Introduction To Antigen

An antigen has been defined as any substance which, when introduced parenterally (meaning, outside the intestinal tract) into the body, stimulates the production of an antibody with which it react specifically and in an observable manner.

This traditional description of an antigen is no longer comprehensive enough in the light of current concepts about the immune response.

Some antigen may not induce antibodies but many sensitive specific lymphocytes leading to cell mediated immunity or may cause immunological tolerance.

The word ‘parenteral’ is used in the definition because orally administered antigens are usually denatured by digestive enzymes and their antigenicity destroyed, so that no antibody formation take place. When given parenterally, antigens do not undergo any such inactivation and can induce antibody production. However, there are exceptions and some antigens can be immunogenic when given orally, such as oral vaccines.

The word ‘specifically’ in the definition is important as specificity is the hallmark of all immunological reactions. An antigen introduced into the body reacts only with those particular immunocytes (B or T lymphocytes) which carry the specific marker for that antigen and which produce an antibody or cells complementary to that antigen only. The antibody so produced will react only with that particular antigen and with no other, though immunological cross reaction may occur between closely related antigens.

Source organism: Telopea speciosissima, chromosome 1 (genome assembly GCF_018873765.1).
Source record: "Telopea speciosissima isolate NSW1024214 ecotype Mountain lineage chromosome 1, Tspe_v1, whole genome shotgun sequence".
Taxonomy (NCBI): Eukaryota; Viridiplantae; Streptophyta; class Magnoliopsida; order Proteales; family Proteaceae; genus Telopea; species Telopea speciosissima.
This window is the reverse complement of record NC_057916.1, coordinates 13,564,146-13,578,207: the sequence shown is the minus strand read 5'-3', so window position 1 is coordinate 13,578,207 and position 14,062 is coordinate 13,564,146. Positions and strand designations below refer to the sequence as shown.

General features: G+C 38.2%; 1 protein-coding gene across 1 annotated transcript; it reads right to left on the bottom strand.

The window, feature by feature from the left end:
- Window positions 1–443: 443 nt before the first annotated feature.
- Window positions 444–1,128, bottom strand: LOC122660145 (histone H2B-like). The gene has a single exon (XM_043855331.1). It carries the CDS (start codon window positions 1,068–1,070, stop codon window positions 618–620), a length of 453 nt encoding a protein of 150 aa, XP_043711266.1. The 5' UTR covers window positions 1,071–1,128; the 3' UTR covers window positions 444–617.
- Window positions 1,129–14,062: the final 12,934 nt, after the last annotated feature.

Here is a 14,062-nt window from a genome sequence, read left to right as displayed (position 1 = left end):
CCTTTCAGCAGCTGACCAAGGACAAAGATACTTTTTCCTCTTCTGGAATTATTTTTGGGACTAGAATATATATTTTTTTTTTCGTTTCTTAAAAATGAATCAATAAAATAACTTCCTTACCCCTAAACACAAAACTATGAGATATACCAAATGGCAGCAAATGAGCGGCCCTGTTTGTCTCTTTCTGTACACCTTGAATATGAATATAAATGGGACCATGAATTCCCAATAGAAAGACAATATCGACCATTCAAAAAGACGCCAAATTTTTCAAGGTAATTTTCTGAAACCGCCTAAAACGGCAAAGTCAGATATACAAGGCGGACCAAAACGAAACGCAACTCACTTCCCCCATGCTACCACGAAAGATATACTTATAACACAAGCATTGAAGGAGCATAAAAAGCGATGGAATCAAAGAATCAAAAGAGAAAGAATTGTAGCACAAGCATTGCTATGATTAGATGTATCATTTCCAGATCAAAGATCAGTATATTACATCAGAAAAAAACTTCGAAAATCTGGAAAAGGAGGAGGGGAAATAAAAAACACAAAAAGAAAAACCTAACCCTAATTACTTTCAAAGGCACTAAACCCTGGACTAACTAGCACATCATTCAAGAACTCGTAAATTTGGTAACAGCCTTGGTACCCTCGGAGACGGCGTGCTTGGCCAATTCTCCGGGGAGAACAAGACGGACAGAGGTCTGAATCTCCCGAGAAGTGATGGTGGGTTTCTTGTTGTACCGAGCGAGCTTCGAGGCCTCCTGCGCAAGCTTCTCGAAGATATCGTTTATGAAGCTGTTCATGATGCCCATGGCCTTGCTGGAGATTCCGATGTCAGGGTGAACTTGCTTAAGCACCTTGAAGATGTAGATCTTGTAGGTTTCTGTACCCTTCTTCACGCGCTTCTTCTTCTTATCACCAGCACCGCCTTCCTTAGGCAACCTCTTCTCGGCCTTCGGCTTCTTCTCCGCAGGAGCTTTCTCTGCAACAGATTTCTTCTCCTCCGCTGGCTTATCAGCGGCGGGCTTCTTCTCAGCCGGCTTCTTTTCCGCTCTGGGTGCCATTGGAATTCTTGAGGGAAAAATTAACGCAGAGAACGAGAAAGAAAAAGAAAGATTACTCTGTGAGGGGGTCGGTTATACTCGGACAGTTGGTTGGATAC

The two attributes of anigenicity are (1) induction of an immune response (immunogenicity), and (2) specific reaction with antibodies or sensitized cells (immunological reactivity). Based on the ability to carry out these two functions, antigens may be classified into different types.

A complete antigen is able to induce antibody formation and produce a specific and observable reaction with the antibody so produced.

Haptens are substances which are incapable of inducing antibody formation by themselves but can react specifically with antibodies. Haptens become immunogenic on combining with a larger molecule carrier.

The smallest unit of antigenicity is known as the antigenic determinants or epitope. The epitope is that small area on the antigen, usually consisting of four or five aminoacid or monosaccharide residues, possessing a specific chemical structure electrical charge and steric configuration.

The combining area on the antibody molecule, corresponding to the epitope, is called the paratope. Epitopes and paratopes determine the specificity of immunological reactions.

Antigens such as bacteria or viruses carry many different types of epitopes, presenting an antigenic mosaic. The presence of the same or similar epitopes on different antigens accounts for one type of antigenic cross reaction.

Gaurav Singh

Editor in Chief Medical Microbiology & Recombinant DNA Technology (RDT) Labs - RDT Labs Magazine

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